Designing a large-scale disinfection facility for cleaner effluent discharge focuses on creating a cost-effective integrated system while on an aggressive timetable.

By: Paul Swaim, Vice President, P.E., CH2M HILL

Paul Swaim will present his paper “Big Disinfection in Chicago: The Fast-Track Design of 480-MGD Disinfection Facilities for the Calumet Water Reclamation Plant” on Wednesday, Oct. 9 at 1:30 p.m. in TS609 during the Water Environment Federation Technical Exhibition and Conference (WEFTEC) in Chicago, Illinois. Learn more about CH2M HILL’s WEFTEC 2013 participation and technical sessions.

The Metropolitan Water Reclamation District of Greater Chicago (MWRD) has directed a team, including CH2M HILL, to implement disinfection facilities at its Calumet Water Reclamation Plant (WRP) by 2016. At 480 million gallon per day (MGD) peak flow, the disinfection facilities at Calumet will be among the largest in North America.

In order to implement the best disinfection system, the MWRD assembled a task force to complete a triple bottom line analysis of available disinfection technologies that considered economic, environmental and social criteria. From this evaluation, a chlorination/dechlorination disinfection technique was selected for the Calumet WRP, due to the cost savings associated with the presence of an existing chlorine contact basin. MWRD also selected delivered bulk liquid sodium hypochlorite as the most efficient disinfection approach. This decision was based on the close proximity of the chemical supply which lowered the cost, reduced greenhouse gas production, reduced power use and increased safety.

In agreements between the client and stakeholders, a fast-track schedule was necessitated to meet the timeline of implementing disinfection by 2016. CH2M HILL is working to meet the fast-track schedule, with the design completed in less than one year. The design effort focused on designing an integrated system that will work well within the existing plant footprint, maximize performance, minimize power requirements and meet discharge requirements in a cost-effective manner.

As designed, the disinfection facilities will include six large sodium hypochlorite storage tanks, providing more than 100,000 gallons of chemical storage, as well as three large sodium bisulfite storage tanks providing more than 30,000 gallons of chemical storage. At the start of the disinfection season, filling the chemical storage systems will require more than 30 deliveries via chemical tanker trucks. The design of such a large system has required addressing unique considerations, including the following:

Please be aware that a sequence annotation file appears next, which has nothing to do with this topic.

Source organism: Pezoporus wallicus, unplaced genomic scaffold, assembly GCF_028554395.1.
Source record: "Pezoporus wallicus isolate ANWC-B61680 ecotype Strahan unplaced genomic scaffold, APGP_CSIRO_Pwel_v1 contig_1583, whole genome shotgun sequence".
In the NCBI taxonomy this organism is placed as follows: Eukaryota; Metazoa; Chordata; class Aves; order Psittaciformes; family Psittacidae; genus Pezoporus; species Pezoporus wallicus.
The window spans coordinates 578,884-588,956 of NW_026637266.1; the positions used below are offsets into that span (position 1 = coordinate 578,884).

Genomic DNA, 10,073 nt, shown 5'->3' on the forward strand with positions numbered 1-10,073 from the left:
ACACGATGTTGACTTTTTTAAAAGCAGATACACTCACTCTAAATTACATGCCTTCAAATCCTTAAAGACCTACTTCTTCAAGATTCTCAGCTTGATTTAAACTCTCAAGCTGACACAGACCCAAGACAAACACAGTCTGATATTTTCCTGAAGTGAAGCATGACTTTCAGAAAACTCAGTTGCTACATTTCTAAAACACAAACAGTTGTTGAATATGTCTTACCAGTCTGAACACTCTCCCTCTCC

• Accommodating chemical delivery vehicles was a primary consideration in selecting the optimal location on the WRP site.
  • Site selection also preserves space for future pumping and advanced treatment technologies (e.g., filtration, additional nutrient removal).
  • Selecting the best approach to chemical storage required balancing cost, security and protection of chemical viability.
  • Selecting the right chemical storage volume required balancing building footprint (and cost) with an acceptable inventory for operations.

Construction is now underway to build the innovative “big disinfection” system for the Calumet Water Reclamation Plant that will increase disinfection for cleaner effluent discharge. Construction bids came in below the Engineer’s estimate, and the project will provide a number of benefits to the community, as noted by MWRD at their website: https://www.mwrd.org/irj/portal/anonymous/Disinfection.

The information presented at WEFTEC will be applicable to utilities implementing a new disinfectant, utilities implementing a project on an aggressive schedule, utilities considering switching from gaseous chlorine to a new disinfectant and all within the industry interested MWRD’s approach in implementing disinfection at a large scale.

Paul Swaim, a recognized international expert in disinfection for drinking water, water reuse and wastewater applications has more than 20 years of experience in the successful delivery of projects. He recently completed his term as President of the IUVA. A CH2M HILL Vice President, Senior Principal Technologist and the Deputy Global Service Leader for Water Infrastructure in the Water Business Group, Paul received his B.S. and M.S. degrees from the University of California at Berkeley.